This week, we dig into Affirm’s S-1 as the e-commerce enabler looks to bring holiday cheer to its investors. We touch on some of the other industry highlights of the week such as Marqeta inking a global partnership with Uber.

And finally, a programming note: with Thanksgiving around the corner, the newsletter will be off next week, returning the first week of December. Enjoy the holiday, and we’ll see you in two weeks!

Let’s get to it.

Getting Ready for a Rough Winter

This week’s unemployment data continues to underline the consistent, if muted, economic recovery to date: new claims of 742k, up slightly from the week prior, but continuing a streak of sub-800k reports. Overall unemployment rolls continued to fall to 6.4MM from 6.8MM, as employers continued to add new hires during the retail heavy holiday season.

Source: WSJ, PeerIQ

Policymakers continue to underscore that the recovery is far from complete. In a Q&A session this week, Fed Chair Powell, reiterated that the economy would require additional support from Washington, but with stimulus talks on hold and emergency lending programs set to expire on December 31st, there’s clearly more to be done to ensure strong footing before the winter freeze takes hold.

Will Borrowers Hibernate for the Holidays?

As readers know, for the last few months we’ve been keeping a close eye on the performance of borrowers that took advantage of hardship programs during COVID. We’ve seen current / DQ rates hold pretty steady for the majority of early adopters, and we are retiring that analysis this week.

Instead, over the coming weeks, we’ll be tracking how the major macroeconomic events we’ve highlighted flow through to borrower behavior; for example:

  • Will consumers go into hibernation this holiday season, or is a pick-me-up to brighten the dark winter months just what the doctor ordered? At least according to Fed data, there may be more Hyundais than Hot Wheels under the tree this year.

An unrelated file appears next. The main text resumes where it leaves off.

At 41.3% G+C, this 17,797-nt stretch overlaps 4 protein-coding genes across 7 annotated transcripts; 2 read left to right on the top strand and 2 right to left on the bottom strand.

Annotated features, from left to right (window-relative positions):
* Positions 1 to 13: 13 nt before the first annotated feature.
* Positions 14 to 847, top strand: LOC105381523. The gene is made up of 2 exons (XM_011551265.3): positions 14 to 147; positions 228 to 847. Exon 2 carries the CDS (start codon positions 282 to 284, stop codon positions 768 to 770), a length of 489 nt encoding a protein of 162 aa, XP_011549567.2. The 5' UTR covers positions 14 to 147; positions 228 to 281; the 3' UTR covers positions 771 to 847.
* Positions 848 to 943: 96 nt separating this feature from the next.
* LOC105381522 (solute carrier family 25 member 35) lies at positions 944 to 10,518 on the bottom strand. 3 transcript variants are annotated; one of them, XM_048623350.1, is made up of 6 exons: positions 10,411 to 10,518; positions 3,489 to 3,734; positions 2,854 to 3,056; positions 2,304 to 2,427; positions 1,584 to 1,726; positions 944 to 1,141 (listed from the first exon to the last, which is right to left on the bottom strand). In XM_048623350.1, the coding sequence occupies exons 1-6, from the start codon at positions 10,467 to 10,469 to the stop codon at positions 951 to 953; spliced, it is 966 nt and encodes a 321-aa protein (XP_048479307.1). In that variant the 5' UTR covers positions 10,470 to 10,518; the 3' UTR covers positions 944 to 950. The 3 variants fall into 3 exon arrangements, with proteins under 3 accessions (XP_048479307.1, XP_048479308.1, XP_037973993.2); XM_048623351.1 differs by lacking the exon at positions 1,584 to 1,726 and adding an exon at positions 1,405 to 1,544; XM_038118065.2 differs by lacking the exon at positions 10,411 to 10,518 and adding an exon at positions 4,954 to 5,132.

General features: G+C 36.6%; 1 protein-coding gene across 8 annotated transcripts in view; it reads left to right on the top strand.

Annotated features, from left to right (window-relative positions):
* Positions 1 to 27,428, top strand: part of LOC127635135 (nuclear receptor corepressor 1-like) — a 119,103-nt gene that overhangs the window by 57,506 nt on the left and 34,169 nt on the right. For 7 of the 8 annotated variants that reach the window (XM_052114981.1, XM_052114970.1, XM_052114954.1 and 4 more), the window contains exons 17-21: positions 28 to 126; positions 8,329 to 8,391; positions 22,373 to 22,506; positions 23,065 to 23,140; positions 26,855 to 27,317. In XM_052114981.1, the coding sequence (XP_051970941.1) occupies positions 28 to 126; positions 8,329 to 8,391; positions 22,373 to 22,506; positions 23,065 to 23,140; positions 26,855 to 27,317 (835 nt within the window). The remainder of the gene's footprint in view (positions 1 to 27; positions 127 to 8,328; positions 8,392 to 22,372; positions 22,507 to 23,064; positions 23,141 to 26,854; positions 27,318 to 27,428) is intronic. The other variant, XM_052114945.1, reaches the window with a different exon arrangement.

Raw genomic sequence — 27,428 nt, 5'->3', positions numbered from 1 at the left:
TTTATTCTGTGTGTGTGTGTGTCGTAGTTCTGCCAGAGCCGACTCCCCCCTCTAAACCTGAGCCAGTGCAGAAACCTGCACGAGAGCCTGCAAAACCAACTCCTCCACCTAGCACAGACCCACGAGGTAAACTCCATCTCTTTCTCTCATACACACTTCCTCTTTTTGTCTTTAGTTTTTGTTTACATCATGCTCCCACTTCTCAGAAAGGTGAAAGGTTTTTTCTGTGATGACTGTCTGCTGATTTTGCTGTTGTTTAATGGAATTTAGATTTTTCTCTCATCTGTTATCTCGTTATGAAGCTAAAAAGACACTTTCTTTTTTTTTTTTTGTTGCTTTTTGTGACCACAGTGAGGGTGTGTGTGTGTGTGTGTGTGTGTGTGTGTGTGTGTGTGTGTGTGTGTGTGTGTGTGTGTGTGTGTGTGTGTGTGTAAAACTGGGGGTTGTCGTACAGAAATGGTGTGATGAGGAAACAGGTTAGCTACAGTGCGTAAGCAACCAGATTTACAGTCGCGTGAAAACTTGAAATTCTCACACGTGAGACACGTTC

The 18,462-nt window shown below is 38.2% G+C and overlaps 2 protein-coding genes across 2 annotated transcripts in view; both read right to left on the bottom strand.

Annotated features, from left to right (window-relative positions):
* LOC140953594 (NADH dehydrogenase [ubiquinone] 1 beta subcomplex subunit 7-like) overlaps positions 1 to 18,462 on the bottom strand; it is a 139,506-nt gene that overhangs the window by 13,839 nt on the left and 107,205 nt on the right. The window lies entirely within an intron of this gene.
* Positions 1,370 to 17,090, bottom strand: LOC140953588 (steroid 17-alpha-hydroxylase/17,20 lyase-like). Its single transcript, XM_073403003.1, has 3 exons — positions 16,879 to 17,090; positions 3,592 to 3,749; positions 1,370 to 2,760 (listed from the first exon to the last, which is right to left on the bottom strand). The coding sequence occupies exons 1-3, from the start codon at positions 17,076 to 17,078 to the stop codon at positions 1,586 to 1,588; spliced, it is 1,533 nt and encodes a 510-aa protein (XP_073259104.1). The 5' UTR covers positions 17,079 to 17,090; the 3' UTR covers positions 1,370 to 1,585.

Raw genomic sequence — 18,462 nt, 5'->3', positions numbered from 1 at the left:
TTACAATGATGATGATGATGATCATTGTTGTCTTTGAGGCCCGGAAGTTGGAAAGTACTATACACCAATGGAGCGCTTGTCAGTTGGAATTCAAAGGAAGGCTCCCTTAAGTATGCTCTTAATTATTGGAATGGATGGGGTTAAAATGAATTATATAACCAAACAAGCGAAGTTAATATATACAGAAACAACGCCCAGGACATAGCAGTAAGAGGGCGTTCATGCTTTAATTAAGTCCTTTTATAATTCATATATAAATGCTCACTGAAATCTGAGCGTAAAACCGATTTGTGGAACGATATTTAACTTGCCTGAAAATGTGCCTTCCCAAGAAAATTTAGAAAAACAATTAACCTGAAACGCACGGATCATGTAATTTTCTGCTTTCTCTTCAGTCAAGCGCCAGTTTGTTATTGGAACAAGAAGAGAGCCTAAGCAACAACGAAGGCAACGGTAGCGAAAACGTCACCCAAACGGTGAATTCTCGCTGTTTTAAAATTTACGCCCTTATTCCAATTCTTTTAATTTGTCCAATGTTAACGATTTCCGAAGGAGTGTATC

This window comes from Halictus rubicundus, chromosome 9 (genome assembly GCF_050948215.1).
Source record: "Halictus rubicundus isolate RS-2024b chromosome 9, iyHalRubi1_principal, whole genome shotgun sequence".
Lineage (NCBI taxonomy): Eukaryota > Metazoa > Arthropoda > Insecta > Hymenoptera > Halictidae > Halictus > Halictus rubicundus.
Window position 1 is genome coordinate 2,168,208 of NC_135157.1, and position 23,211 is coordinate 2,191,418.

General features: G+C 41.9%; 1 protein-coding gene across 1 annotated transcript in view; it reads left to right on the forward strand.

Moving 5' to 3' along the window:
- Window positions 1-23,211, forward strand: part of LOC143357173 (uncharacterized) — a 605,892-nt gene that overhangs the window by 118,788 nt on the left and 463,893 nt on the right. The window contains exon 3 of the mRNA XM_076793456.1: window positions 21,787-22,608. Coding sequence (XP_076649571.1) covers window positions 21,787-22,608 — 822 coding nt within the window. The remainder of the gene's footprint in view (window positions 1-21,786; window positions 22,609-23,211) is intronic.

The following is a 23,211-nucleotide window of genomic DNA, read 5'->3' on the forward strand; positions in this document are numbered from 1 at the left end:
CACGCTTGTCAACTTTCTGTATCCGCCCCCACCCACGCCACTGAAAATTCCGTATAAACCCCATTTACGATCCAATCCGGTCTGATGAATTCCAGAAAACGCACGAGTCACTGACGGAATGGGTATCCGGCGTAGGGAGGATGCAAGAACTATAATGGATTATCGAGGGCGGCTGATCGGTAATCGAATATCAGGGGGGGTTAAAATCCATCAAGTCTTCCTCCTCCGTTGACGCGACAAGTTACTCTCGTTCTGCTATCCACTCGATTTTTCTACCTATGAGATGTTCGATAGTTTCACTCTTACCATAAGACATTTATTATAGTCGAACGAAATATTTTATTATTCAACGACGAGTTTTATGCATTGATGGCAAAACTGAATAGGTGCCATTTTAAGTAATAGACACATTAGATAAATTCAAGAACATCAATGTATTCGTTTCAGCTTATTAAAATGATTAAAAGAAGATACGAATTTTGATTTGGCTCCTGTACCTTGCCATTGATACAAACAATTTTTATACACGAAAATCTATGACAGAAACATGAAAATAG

• Will Trump’s rush to lock in major policy changes and key appointments before January result in presents or coal for the economy?

We’ll be digging into these questions, and more, in the coming weeks; stay tuned!

Affirm Seeks IPO Affirmation

This week, Max Levchin’s BNPL powerhouse, Affirm, filed its IPO paperwork, aiming to pull off one more major IPO before the end of the year.

Overall, point-of-sale is hot – in part due to the massive size of the market. A number of firms are already complete in the market (GreenSky, Synchrony, Klarna) and a number of big players and smaller startups have their eyes on the prize as well (Stripe, Visa, Wisetack)

There are quite a few insights on their business from the S-1; let’s take a look:

The Vision – Displace Networks: Affirm has fired a shot across the bow to Visa and Mastercard, declaring its vision “to be as ubiquitous, secure, and convenient as legacy networks yet far more transparent, honest, and both consumer and merchant centric.”

Strong Numbers thru COVID: Simply put, revenue is up (90%+ YoY) and losses are down (from $120.5MM in FY19 to $112.6MM in FY20), with the company reaching 6.2MM customers and 6,500 merchant partners since inception. Even as that volume has increased, credit quality has held up, with overall delinquency rates falling versus 2019.

Source: Affirm’s S-1, PeerIQ

There are important nuances behind the headlines, though: